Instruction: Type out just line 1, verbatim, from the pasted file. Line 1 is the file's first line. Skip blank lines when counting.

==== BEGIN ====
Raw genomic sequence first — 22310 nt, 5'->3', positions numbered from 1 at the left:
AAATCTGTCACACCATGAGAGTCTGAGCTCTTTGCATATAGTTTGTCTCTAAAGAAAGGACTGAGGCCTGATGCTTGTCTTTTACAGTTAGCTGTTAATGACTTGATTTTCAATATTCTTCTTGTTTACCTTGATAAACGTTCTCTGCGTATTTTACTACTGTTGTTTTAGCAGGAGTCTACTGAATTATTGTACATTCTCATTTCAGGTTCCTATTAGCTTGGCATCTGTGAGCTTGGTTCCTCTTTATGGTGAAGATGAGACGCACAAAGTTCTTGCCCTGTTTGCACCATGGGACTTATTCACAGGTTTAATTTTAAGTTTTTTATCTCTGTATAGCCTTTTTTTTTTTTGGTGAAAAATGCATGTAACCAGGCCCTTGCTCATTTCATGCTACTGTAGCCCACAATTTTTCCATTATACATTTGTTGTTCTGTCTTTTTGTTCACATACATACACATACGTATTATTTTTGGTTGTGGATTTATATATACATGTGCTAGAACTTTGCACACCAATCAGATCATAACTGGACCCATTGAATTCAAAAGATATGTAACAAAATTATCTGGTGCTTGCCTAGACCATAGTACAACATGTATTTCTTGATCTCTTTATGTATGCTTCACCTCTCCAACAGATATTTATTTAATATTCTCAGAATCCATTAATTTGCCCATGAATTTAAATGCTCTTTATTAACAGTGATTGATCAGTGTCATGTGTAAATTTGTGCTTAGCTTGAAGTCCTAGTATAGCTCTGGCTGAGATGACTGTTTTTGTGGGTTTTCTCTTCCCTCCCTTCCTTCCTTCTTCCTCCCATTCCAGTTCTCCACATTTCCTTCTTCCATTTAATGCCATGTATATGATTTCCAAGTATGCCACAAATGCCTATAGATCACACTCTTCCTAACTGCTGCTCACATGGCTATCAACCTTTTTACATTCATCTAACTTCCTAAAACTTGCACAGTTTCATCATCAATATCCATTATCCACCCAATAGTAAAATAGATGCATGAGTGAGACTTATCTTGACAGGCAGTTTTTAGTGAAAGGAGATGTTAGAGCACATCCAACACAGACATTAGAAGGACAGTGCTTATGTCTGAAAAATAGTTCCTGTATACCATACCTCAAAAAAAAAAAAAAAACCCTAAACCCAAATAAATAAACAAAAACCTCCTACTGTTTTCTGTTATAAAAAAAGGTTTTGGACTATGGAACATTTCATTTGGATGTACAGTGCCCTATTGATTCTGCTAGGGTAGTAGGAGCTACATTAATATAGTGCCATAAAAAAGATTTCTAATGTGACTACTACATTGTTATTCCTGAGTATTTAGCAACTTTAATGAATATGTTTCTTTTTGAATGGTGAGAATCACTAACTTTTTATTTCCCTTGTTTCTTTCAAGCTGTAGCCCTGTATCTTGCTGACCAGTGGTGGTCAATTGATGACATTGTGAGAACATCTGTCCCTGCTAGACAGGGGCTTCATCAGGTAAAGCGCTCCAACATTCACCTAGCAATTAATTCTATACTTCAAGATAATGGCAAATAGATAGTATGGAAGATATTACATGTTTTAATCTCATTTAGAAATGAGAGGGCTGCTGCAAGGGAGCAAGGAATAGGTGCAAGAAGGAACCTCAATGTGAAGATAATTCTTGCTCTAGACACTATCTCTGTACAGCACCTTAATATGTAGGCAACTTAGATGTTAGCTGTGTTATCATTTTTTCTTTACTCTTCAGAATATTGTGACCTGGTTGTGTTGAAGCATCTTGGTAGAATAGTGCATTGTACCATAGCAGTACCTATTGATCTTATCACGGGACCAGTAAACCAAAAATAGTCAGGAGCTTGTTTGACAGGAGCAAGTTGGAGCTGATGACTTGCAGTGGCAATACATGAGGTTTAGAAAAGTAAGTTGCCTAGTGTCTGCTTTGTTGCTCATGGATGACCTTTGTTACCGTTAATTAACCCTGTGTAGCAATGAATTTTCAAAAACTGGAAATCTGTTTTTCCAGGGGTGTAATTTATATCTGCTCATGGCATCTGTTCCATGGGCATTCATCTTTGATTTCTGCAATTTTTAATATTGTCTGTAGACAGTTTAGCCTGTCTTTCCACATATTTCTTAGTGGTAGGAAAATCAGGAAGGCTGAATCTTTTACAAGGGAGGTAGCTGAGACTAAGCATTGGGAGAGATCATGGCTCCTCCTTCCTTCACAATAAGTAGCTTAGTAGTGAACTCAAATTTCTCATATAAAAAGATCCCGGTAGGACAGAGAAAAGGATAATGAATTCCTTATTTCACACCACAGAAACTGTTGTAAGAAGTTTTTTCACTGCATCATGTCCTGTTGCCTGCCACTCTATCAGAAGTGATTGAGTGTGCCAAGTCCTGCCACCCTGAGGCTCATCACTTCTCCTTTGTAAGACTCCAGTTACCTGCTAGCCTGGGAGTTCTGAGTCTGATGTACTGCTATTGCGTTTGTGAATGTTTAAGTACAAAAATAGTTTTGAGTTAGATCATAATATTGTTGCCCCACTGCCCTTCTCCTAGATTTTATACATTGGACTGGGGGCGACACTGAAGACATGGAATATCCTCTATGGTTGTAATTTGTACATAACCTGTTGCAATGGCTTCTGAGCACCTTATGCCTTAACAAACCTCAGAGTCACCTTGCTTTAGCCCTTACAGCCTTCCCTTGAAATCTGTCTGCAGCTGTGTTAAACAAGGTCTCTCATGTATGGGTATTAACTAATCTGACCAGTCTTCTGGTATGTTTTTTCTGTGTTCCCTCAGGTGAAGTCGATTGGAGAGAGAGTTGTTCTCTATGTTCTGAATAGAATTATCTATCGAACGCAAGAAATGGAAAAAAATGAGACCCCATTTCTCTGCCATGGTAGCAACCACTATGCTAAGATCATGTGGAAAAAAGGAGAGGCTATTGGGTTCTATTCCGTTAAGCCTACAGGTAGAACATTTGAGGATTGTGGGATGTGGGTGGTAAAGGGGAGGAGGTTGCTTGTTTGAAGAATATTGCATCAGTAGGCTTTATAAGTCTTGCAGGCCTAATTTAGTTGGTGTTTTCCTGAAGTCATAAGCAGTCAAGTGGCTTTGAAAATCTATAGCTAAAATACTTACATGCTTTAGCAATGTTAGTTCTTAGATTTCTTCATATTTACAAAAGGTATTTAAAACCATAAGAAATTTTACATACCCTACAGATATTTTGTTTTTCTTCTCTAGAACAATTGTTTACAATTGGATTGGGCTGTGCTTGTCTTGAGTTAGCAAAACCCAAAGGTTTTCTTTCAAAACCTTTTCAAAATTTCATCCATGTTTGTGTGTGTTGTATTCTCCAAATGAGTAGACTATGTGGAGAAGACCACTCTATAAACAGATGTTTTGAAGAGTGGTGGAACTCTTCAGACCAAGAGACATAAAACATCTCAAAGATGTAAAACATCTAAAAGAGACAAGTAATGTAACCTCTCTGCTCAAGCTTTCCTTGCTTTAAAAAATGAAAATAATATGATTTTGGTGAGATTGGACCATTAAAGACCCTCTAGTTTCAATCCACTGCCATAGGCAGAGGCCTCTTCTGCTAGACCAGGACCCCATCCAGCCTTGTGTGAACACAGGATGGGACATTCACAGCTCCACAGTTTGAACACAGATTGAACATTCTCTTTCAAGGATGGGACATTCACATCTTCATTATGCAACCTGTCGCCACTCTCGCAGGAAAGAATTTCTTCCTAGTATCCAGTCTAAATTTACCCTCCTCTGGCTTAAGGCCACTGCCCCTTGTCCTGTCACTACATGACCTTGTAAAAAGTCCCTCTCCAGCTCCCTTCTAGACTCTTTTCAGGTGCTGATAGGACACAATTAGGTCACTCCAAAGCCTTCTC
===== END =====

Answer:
Raw genomic sequence first — 22310 nt, 5'->3', positions numbered from 1 at the left: